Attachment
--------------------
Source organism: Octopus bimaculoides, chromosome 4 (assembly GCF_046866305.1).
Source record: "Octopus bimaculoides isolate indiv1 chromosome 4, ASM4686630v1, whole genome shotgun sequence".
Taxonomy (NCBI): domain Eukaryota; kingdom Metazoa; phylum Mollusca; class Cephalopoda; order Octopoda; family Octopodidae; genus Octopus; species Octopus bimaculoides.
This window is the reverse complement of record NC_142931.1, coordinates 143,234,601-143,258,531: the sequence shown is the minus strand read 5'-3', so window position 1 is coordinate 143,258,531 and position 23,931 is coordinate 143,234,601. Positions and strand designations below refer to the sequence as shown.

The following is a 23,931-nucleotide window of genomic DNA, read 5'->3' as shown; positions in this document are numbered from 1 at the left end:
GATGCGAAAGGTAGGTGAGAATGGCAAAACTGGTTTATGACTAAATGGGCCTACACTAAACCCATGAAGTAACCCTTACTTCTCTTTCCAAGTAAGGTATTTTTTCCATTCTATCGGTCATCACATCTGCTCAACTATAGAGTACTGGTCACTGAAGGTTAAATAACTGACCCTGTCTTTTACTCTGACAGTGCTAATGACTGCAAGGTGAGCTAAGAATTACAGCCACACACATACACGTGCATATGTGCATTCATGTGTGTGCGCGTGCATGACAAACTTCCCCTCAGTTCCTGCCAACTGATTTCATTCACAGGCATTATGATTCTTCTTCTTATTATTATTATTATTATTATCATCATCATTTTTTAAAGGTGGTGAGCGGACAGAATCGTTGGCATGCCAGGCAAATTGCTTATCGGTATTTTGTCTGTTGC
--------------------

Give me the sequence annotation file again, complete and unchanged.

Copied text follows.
Source organism: Octopus bimaculoides, chromosome 4 (assembly GCF_046866305.1).
Source record: "Octopus bimaculoides isolate indiv1 chromosome 4, ASM4686630v1, whole genome shotgun sequence".
Taxonomy (NCBI): domain Eukaryota; kingdom Metazoa; phylum Mollusca; class Cephalopoda; order Octopoda; family Octopodidae; genus Octopus; species Octopus bimaculoides.
This window is the reverse complement of record NC_142931.1, coordinates 143,234,601-143,258,531: the sequence shown is the minus strand read 5'-3', so window position 1 is coordinate 143,258,531 and position 23,931 is coordinate 143,234,601. Positions and strand designations below refer to the sequence as shown.

The following is a 23,931-nucleotide window of genomic DNA, read 5'->3' as shown; positions in this document are numbered from 1 at the left end:
GATGCGAAAGGTAGGTGAGAATGGCAAAACTGGTTTATGACTAAATGGGCCTACACTAAACCCATGAAGTAACCCTTACTTCTCTTTCCAAGTAAGGTATTTTTTCCATTCTATCGGTCATCACATCTGCTCAACTATAGAGTACTGGTCACTGAAGGTTAAATAACTGACCCTGTCTTTTACTCTGACAGTGCTAATGACTGCAAGGTGAGCTAAGAATTACAGCCACACACATACACGTGCATATGTGCATTCATGTGTGTGCGCGTGCATGACAAACTTCCCCTCAGTTCCTGCCAACTGATTTCATTCACAGGCATTATGATTCTTCTTCTTATTATTATTATTATTATTATCATCATCATTTTTTAAAGGTGGTGAGCGGACAGAATCGTTGGCATGCCAGGCAAATTGCTTATCGGTATTTTGTCTGTTGC